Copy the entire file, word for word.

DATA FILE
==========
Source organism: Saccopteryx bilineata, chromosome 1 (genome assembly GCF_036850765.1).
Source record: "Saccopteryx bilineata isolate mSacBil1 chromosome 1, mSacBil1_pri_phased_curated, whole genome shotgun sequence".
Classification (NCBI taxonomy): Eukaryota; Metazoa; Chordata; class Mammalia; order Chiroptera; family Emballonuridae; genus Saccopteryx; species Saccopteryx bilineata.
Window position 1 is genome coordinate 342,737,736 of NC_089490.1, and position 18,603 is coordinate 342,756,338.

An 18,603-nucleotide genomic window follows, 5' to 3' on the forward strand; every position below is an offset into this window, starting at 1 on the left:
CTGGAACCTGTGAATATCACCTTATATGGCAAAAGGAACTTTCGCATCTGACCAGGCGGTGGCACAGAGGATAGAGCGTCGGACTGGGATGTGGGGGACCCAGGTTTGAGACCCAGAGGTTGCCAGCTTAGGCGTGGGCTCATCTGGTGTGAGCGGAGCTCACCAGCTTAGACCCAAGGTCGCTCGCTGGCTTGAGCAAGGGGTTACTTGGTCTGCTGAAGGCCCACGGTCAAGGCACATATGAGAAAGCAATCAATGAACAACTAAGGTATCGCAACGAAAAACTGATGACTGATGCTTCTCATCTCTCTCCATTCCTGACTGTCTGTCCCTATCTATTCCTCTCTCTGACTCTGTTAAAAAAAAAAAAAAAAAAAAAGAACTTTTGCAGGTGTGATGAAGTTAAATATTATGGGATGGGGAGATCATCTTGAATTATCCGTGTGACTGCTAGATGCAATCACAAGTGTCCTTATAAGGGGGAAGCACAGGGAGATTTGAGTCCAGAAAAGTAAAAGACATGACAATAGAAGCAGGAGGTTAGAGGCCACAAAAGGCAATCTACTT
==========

Source organism: Saccopteryx bilineata, chromosome 1 (genome assembly GCF_036850765.1).
Source record: "Saccopteryx bilineata isolate mSacBil1 chromosome 1, mSacBil1_pri_phased_curated, whole genome shotgun sequence".
Classification (NCBI taxonomy): Eukaryota; Metazoa; Chordata; class Mammalia; order Chiroptera; family Emballonuridae; genus Saccopteryx; species Saccopteryx bilineata.
Window position 1 is genome coordinate 342,737,736 of NC_089490.1, and position 18,603 is coordinate 342,756,338.

An 18,603-nucleotide genomic window follows, 5' to 3' on the forward strand; every position below is an offset into this window, starting at 1 on the left:
CTGGAACCTGTGAATATCACCTTATATGGCAAAAGGAACTTTCGCATCTGACCAGGCGGTGGCACAGAGGATAGAGCGTCGGACTGGGATGTGGGGGACCCAGGTTTGAGACCCAGAGGTTGCCAGCTTAGGCGTGGGCTCATCTGGTGTGAGCGGAGCTCACCAGCTTAGACCCAAGGTCGCTCGCTGGCTTGAGCAAGGGGTTACTTGGTCTGCTGAAGGCCCACGGTCAAGGCACATATGAGAAAGCAATCAATGAACAACTAAGGTATCGCAACGAAAAACTGATGACTGATGCTTCTCATCTCTCTCCATTCCTGACTGTCTGTCCCTATCTATTCCTCTCTCTGACTCTGTTAAAAAAAAAAAAAAAAAAAAAGAACTTTTGCAGGTGTGATGAAGTTAAATATTATGGGATGGGGAGATCATCTTGAATTATCCGTGTGACTGCTAGATGCAATCACAAGTGTCCTTATAAGGGGGAAGCACAGGGAGATTTGAGTCCAGAAAAGTAAAAGACATGACAATAGAAGCAGGAGGTTAGAGGCCACAAAAGGCAATCTACTT